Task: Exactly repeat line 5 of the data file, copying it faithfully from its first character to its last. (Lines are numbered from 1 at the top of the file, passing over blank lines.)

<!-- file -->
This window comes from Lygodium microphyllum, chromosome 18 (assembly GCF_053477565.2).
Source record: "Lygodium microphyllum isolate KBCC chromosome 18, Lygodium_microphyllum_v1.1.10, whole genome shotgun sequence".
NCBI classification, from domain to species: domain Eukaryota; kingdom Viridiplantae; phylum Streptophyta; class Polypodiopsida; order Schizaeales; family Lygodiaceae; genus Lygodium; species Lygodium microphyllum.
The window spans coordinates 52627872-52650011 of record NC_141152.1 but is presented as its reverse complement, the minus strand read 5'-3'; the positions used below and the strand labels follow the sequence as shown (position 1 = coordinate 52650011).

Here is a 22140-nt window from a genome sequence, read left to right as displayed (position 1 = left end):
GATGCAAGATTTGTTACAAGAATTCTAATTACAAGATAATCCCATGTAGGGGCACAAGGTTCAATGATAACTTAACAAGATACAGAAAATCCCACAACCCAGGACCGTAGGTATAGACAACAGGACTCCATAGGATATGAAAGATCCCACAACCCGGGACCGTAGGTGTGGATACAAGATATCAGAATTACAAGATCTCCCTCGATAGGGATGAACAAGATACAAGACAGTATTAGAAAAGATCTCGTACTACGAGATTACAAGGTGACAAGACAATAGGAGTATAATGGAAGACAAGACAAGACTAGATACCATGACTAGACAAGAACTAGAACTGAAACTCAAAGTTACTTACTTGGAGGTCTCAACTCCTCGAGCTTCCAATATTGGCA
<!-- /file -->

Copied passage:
Here is a 22140-nt window from a genome sequence, read left to right as displayed (position 1 = left end):